Recognized as one of Canada's Best Diversity Employers (2017)
By Kristina Leung and Richard Yerema, Mediacorp Canada Inc. staff editors (Mar 27, 2017)
Here are some of the reasons why CAMH / Centre for Addiction and Mental Health was selected as one of Canada's Best Diversity Employers (2017):
- As part of the organization's inclusive recruitment practices, CAMH provides bias-free interview training for recruiters and managers and ensures that prospective candidates receive the appropriate accommodation if needed -- additionally, CAMH includes diversity-specific questions as part of the interview process and incorporates mandatory diversity training into its orientation and onboarding processes
- CAMH manages "Employment Works!", a unique program to help individuals with mental health or addiction access meaningful employment through skills development such as resume writing, cover letters, referrals and other educational resources -- Accenture recently joined "Employment Works" as a partner and provides access to Accenture-facilitated employment workshops, resume building exercises and videotaped mock interviews
- CAMH supports the "Out of This World Cafe" at three of its locations -- originally a vocational rehabilitation program managed by CAMH, the cafes are now operated by Working for Change and provide employment opportunities for the psychiatric consumer/survivor community
CAMH has a diverse range of diversity programs
At Toronto's Centre for Addiction and Mental Health (CAMH), programs falling under the diversity umbrella are best described, suitably enough, as diverse. The many and varied initiatives range from increasing the number of Indigenous people on staff to outreach to major corporations to help end the stigma of mental illness.
CAMH is committed to health equity for patients who have sometimes been marginalized by society and have lower health outcomes as a result. For example, CAMH has dedicated teams focused on providing services and supports to First Nations, Inuit and Metis clients. It recruits for Indigenous positions from both urban and rural locations.
For three years now, the hospital has also had its own director of Aboriginal Engagement and Outreach. Last summer, CAMH became the first hospital in Ontario to operate a Sweat Lodge on its Toronto premises.
"Having a Sweat Lodge at CAMH will enable us to provide enhanced Indigenous healing ceremonies as part of clients' treatment plans," says Renee Linklater, Director of Aboriginal Engagement and Outreach at CAMH. "This is an exciting example of how hospital-based health services can incorporate Indigenous healing processes and create more opportunities for clients to achieve balance and wellness in their lives."
At the other end of the spectrum, CAMH is also involved in assisting the newest Canadians. Last year it partnered with Women's College Hospital's Crossroads Clinic to launch a refugee mental health and wellness service called the New Beginnings Clinic.
Kim Bellissimo, Vice President, Human Resources and Organizational Development, explains that the clinic, whose patients include Syrian refugees, is part of CAMH's "commitment to supporting health equity and new immigrants who have experienced very difficult and challenging times."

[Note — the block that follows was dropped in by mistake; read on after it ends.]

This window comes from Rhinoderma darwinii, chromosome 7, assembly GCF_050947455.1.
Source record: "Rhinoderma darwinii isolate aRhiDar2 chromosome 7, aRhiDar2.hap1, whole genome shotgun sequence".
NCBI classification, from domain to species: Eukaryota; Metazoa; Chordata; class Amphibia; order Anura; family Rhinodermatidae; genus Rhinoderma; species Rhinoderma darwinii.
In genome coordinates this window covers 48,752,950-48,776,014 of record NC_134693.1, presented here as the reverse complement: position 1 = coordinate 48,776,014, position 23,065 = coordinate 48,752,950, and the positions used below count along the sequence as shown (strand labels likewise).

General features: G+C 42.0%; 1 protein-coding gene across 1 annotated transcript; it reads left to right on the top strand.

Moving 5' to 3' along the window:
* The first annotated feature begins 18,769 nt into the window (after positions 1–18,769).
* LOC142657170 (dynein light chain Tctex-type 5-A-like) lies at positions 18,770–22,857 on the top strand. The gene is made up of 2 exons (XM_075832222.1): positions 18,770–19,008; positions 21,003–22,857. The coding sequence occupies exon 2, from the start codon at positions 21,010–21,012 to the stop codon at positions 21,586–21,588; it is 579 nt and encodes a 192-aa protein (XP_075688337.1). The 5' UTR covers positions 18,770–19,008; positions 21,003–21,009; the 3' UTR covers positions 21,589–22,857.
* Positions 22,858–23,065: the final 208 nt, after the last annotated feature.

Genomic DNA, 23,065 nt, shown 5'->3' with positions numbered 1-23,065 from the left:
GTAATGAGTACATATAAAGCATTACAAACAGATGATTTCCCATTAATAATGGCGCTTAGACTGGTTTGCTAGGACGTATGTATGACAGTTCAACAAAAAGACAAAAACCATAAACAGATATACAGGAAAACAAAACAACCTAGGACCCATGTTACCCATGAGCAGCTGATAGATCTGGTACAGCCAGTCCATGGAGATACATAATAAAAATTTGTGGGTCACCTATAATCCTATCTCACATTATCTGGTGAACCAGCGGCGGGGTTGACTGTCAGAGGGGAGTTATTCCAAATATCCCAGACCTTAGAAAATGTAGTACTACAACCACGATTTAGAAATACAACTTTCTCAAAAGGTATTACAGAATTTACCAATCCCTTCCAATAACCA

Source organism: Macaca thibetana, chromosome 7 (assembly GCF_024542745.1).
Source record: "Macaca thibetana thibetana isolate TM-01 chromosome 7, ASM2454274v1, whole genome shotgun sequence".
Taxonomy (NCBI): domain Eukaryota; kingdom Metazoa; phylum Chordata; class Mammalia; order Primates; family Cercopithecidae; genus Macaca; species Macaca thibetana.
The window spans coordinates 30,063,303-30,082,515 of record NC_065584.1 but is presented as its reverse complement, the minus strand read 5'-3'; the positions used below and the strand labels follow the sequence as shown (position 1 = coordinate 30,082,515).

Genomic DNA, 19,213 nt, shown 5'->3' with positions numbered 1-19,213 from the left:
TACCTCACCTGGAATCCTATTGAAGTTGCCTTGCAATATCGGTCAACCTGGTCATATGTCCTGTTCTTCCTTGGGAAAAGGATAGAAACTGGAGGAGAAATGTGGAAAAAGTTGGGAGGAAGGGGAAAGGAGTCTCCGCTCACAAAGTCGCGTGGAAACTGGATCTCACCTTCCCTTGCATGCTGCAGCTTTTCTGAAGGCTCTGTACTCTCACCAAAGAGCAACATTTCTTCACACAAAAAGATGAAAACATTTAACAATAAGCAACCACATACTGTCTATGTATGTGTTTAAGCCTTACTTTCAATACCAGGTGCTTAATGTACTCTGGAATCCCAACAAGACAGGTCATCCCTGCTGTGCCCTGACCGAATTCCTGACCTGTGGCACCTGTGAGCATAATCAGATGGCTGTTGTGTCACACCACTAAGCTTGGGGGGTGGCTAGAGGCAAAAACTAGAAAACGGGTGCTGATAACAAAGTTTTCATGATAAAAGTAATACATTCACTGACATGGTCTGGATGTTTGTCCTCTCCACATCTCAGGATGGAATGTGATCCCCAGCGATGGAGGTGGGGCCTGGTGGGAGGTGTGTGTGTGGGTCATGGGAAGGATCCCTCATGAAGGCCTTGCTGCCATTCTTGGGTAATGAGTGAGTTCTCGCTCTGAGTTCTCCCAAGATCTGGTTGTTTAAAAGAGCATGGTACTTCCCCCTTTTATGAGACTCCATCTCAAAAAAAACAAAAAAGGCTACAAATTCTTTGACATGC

Another key part of mental health treatment involves helping patients acquire the skills and experience they need to join or rejoin the workforce. To increase understanding of mental health issues among employers, CAMH runs some 100 corporate volunteer events a year with local companies and organizations including financial institutions, police departments, government agencies and Bell Canada.
A typical event includes 10 to 15 visitors and CAMH patients participating in anything from a baking get-together to a sports challenge. "People love it. For patients, it's therapeutic, a fun event where they meet and interact with different people," says John Vespa, Director of HR & Volunteer Resources. "For the company, it's an opportunity for their staff to understand mental health and addictions and remove the stigma."
Going forward, the focus is on asking companies to outline how they're going to advance understanding of mental health and addiction at work. "We want them to suggest how they will take it back to their workplaces," says Vespa.
CAMH also recently partnered with Ryerson University to turn its Suits Me Fine clothing store into more of a business operation. Suits Me Fine had already been around for years helping CAMH patients who need everything from special outfits for a job interview or wedding to everyday socks and underwear.
Working with students at Ryerson's Ted Rogers School of Management, CAMH selected an inventory system for its clothing donations. As items arrive, they are entered into the computer system, tagged, and priced. While the clothing is free, it is assigned a notional value and patients are similarly given a theoretical credit limit to spend to help them when they return to the community, explains Vespa.
Students in retail management at Ryerson helped create training modules for volunteers in the shop, some of whom are past patients. By working at Suits Me Fine, they acquire retail experience to build their resumes.
As CAMH tries to get outside companies to hire former patients, "we've had to demonstrate we were prepared to do the same thing," says Bill Manley, Director, Human Resources - Corporate. During its recent redevelopment, CAMH entered into agreements with contractors to hire former patients. "It's a quid pro quo type of arrangement," he says, and everyone benefits.